The third liberation will free the people from corruption oligarchs


 Lately, corrupt elites have become adept at coining phrases meant to obscure the truth.

Photo credit: File | Nation Media Group

One of the defining aspects of the elections we are going into next week is the inordinately large number of candidates facing corruption charges.

The tragedy we face as a society is that our leaders are still reluctant to look squarely in the mirror and concede that things have gone terribly wrong. The remorselessness and obduracy displayed by corrupt elites is nauseating.

 In other societies, it’s not uncommon to hear a leader caught up in a scandal apologising, resigning from public office, or uttering the self-pitying cry, ‘I was misled’. Here, even leaders facing blatant corruption charges in court will be the first to go to the roof top to arrogantly chest-thump and to dismiss allegations against them as motivated by enemy conspiracy.

 Lately, corrupt elites have become adept at coining phrases meant to obscure the truth. The semantics has become more and more modern and contemporary. Today, the standard refrain for corrupt elites is ‘weaponisation’. While an ordinary mortal such as a civil servant facing corruption charges quietly fights in court, the corrupt politician will be on the stumps shouting, ‘weaponisation’!

Selective prosecution

In South Africa, the phrase ‘state capture’ was used to describe the activities of a sprawling network of political operatives who were found to have used corrupt influence to take control and corner lucrative procurement deals with state-owned enterprises. In Kenya, corrupt elites have turned everything upside down and made the phrase to acquire a totally different connotation; unlike in South Africa, members of the public are being made to believe that the villain is not be the corrupt politician but the state investigative and prosecutorial authorities on the tail of corrupt politicians.

 At campaign rallies, corrupt elites will always be on the stumps mouthing the rhetorical questions like: ‘why I’m I being targeted when others have also sinned? ‘This is selective prosecution! Why do we allow these self-absorbed corrupt politicians to occupy the moral high ground and to play the victim card when hundreds of civil servants facing corruption prosecutions quietly litigate their cases in court like other mortals? We have hundreds of employees of state corporations whose assets have been frozen and confiscated by the Assets Recovery Agency on allegations of corruption. Should they also be calling press conferences and giving interviews about ‘weaponisation’, ‘selective prosecution’, and ‘state capture’? Or, are these civil servants lesser mortals?

Underpinning the phenomena is a complex game of blame apportioning that corrupt elites in Kenya have become very adept at. The game is played this way: When you are accused of corruption, deflect attention from the facts of the charges against you by mentioning or publicly invoking names of others—especially politicians from the other side of the divide. That way, you build a narrative of shared guilt and shared complicity in the minds of the public.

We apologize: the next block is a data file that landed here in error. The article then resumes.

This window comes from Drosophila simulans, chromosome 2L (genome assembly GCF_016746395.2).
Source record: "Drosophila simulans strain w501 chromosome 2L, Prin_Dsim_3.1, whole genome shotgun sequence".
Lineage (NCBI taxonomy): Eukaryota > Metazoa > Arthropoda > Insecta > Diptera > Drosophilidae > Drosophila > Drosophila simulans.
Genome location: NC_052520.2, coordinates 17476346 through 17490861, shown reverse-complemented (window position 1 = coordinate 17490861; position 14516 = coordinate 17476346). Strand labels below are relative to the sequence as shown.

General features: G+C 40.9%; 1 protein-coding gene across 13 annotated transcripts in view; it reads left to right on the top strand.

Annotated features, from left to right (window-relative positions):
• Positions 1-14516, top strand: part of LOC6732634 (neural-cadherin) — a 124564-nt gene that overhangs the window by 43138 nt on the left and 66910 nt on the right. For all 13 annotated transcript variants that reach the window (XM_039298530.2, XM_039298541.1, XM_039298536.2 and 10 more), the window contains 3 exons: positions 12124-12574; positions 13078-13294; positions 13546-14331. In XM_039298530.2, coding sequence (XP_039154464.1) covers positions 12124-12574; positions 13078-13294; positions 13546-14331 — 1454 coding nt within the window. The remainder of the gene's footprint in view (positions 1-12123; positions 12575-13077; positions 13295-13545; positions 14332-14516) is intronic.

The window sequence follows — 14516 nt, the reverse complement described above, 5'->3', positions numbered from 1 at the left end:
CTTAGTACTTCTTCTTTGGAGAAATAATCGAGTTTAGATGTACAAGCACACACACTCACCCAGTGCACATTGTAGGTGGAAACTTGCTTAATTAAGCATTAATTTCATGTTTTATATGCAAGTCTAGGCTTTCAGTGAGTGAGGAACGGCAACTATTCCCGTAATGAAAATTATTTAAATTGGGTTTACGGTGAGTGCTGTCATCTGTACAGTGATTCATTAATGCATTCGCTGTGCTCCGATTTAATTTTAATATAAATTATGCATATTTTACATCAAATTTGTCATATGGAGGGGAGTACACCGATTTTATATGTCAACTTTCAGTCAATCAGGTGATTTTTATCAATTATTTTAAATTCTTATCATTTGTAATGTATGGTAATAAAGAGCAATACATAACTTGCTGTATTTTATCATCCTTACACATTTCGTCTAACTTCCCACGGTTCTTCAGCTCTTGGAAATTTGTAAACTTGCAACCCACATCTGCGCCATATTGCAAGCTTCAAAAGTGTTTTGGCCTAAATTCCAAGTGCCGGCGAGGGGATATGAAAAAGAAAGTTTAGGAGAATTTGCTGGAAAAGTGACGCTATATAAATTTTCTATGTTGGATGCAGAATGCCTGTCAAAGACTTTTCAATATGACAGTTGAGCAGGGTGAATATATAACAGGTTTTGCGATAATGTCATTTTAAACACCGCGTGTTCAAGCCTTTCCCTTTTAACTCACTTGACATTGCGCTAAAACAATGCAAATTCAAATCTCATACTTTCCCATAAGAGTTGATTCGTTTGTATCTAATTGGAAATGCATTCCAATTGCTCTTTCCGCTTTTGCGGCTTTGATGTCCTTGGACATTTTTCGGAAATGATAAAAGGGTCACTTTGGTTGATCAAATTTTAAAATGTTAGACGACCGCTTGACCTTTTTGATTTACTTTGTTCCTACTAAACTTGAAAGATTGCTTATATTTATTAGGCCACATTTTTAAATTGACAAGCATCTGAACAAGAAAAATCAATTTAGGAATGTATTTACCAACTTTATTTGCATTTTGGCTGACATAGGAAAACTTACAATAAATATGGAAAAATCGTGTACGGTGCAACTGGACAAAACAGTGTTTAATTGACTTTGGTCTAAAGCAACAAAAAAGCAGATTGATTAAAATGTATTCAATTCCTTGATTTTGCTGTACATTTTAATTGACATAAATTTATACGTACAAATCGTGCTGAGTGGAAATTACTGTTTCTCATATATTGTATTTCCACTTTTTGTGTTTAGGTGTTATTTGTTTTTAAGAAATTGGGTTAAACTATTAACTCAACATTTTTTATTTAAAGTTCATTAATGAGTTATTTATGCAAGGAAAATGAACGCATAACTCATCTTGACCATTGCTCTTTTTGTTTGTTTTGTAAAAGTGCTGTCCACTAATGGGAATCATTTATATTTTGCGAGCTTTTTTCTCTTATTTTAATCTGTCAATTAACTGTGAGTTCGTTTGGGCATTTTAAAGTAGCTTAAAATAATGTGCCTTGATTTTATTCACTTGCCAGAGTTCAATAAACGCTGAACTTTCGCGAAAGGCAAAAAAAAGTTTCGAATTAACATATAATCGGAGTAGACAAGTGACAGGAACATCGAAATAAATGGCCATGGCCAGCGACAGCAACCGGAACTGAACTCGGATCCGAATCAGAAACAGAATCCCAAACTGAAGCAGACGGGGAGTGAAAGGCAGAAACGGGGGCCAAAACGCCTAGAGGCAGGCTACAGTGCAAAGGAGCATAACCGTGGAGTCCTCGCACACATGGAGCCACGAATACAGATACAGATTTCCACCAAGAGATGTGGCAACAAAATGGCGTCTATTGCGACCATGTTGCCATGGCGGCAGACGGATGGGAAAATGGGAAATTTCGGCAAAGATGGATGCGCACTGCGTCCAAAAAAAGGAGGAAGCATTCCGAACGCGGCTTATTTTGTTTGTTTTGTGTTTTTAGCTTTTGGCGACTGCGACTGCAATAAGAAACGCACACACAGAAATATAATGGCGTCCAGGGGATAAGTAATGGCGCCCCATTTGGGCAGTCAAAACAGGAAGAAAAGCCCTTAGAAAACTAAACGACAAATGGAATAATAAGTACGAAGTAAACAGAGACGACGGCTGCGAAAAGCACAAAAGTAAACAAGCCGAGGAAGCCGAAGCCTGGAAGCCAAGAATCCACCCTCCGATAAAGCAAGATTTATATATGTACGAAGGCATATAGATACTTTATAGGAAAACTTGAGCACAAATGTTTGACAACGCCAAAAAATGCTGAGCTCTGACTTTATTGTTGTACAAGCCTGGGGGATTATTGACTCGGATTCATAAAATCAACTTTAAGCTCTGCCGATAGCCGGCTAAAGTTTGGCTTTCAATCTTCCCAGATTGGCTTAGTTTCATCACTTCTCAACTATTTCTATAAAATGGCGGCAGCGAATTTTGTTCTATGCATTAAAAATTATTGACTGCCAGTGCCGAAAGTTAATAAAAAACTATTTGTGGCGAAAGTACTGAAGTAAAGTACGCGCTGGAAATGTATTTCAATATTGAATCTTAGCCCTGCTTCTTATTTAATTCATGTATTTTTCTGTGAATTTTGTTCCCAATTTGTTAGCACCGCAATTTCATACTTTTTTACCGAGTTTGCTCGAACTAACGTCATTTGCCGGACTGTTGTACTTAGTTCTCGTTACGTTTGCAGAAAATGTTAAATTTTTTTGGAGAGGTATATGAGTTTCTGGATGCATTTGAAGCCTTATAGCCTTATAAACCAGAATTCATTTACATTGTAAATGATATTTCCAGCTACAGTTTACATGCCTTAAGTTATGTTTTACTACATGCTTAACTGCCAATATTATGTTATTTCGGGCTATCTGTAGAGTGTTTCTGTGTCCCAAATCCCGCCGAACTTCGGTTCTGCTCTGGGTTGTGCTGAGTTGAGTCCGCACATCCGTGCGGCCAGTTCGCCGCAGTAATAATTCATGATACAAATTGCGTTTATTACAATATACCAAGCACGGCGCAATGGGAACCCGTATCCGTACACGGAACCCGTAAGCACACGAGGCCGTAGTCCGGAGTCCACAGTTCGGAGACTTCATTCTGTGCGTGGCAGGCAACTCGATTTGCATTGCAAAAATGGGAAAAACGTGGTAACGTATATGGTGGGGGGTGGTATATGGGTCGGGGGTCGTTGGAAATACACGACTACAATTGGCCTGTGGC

Thus, culpability over corruption is deliberately fudged so much so that even where it’s clear to everybody that the politician has perpetrated corrupt transactions, the issue of responsibility for that irregularity is deliberately made to look controversial. Clearly, one of the reasons anti-corruption efforts don’t yield much in this country is because corrupt elites have planted in the minds of the public that everybody is corrupt and that we all sinned in the Garden of Eden.

I will always remember the sagacious words of the former CEO of the defunct Kenya Anti-Corruption Authority, Justice Aaron Ringera, while responding to claims by corrupt elites about selective prosecution. He said and I paraphrase: “When a fisherman casts his net in Lake Victoria, it is the fish snared in his net that he takes home to roast. You don’t release what you have caught just because others have escaped”.

Revolution comes like a thief

Accuse me of being an idealist if you like, but I refuse to believe that corruption and tribalism are in the DNA of every citizen of this country. If anything I believe that this society is going through fundamental changes that will eventually free the citizen from blind allegiance to the corrupt ethnic oligarchs we see today. What is the basis of my optimism? The telecommunications revolution, rapid urbanisation, better road connections that has reduced travel time from one part of the country to another, the expansion of the national electricity grid, the increasing popularity of our lingua franca—and a constitutional dispensation that has left the citizen with an elevated sense of individual rights.

Already, there are clear signs that this is a society gradually reorganising itself around broader policy issues. The growth and the increasing influence and stature of single issue group—resident associations, private sector lobby groups, and policy think tanks speak volumes about the changes that are quietly happening in our society. Like Karl Marx said, revolution comes like a thief in the night.  The third liberation will be about freeing the citizen from political manipulation by the corrupt oligarchs.